Another 2 billion people are coming to dinner. How do we feed them?
How do we feed the world’s growing population without wrecking the earth? It’s a question that looks especially urgent given estimates that some 9.8 billion people will inhabit the planet by 2050, up from 7.6 billion now. Without improving techniques and technology, feeding all of them would require putting an area twice the size of India under plow and pasture while emitting as much carbon as 13,000 coal plants running nonstop for a year, according to a report published on Wednesday by the World Resources Institute.
The Washington D.C.-based think tank has been working on this report for the last six years, looking for a solution to our existential triple challenge: feed everyone and shrink agricultural emissions to keep the world from heating more than 1.5 degrees Celsius, all without clearing more land for farming. The WRI’s report lays out a way that everyone could get enough to eat in 2050, even as we turn farmland into forest and allow carbon-sucking trees to spread their leaves over an area larger than Australia.
The report recommends an all-of-the-above approach starting with reducing the size of harvests needed. By eating less meat, leveling off population growth, reducing waste, and phasing out biofuels, we could reduce the amount of additional food needed by half:
But diminishing demand for meat by getting more people to go vegan just isn’t enough.
“There’s a tendency in this field for people to treat dietary change as a magic asterisk where somehow we wave our hands and there will be an overwhelming reduction in meat eating,” said Tim Searchinger the Princeton professor who led the research on this report. “We wanted to focus on things that were realistic and achievable.”
If we also develop better seeds and animal breeds and use existing farm and pasture-land more intensively, we could shrink our agricultural footprint by 800 million hectares, an area bigger than Texas.
That’s important, because the world needs to cover at least one Texas with trees to keep temperatures below 1.5 degrees of warming. And, as the chart below shows, we’d have to do all of the above and more if we want to make agriculture do its part in reducing greenhouse gas emissions.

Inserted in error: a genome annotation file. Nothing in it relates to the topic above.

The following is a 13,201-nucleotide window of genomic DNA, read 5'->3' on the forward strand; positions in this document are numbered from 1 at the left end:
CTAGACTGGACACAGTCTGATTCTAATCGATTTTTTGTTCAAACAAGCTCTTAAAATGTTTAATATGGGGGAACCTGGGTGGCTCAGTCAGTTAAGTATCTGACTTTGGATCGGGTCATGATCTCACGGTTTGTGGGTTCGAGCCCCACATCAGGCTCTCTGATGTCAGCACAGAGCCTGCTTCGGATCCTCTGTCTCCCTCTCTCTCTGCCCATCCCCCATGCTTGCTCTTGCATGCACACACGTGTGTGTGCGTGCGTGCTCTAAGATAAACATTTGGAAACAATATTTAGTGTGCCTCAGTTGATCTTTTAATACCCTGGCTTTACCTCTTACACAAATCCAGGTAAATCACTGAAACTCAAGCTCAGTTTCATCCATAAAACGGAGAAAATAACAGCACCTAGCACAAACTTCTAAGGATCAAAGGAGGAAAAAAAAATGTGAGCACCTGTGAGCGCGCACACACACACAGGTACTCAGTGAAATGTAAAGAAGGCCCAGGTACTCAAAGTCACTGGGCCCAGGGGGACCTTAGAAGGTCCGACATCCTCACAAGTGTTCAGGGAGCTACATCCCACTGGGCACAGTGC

Pulling all this off seems daunting, but the researchers divided the action needed into a 22-item “menu” with discrete recommendations like eating less beef and lamb, and breeding crops that can withstand higher temperatures.
“Not everything on the menu is going to be for everyone,” said Richard Waite, a WRI researcher who worked on the study. “But there’s something for everyone whether you are just shopping for your family, or in charge of food procurement for a major company,”
The report also points out that very little of the $600 billion a year governments spend on agriculture goes toward the innovations that would give us a sustainable food system. Agricultural research and development gets just $50 billion a year — that’s including private funding and public support.
Most of the money for agriculture comes in the form of subsidies and price-supports that shelter farmers from changes in the industry. The report says if those funds were diverted to programs that reduce food waste, squeeze more food from the ground, and study how to improve soil health, the world could solve this three-headed monster of a problem.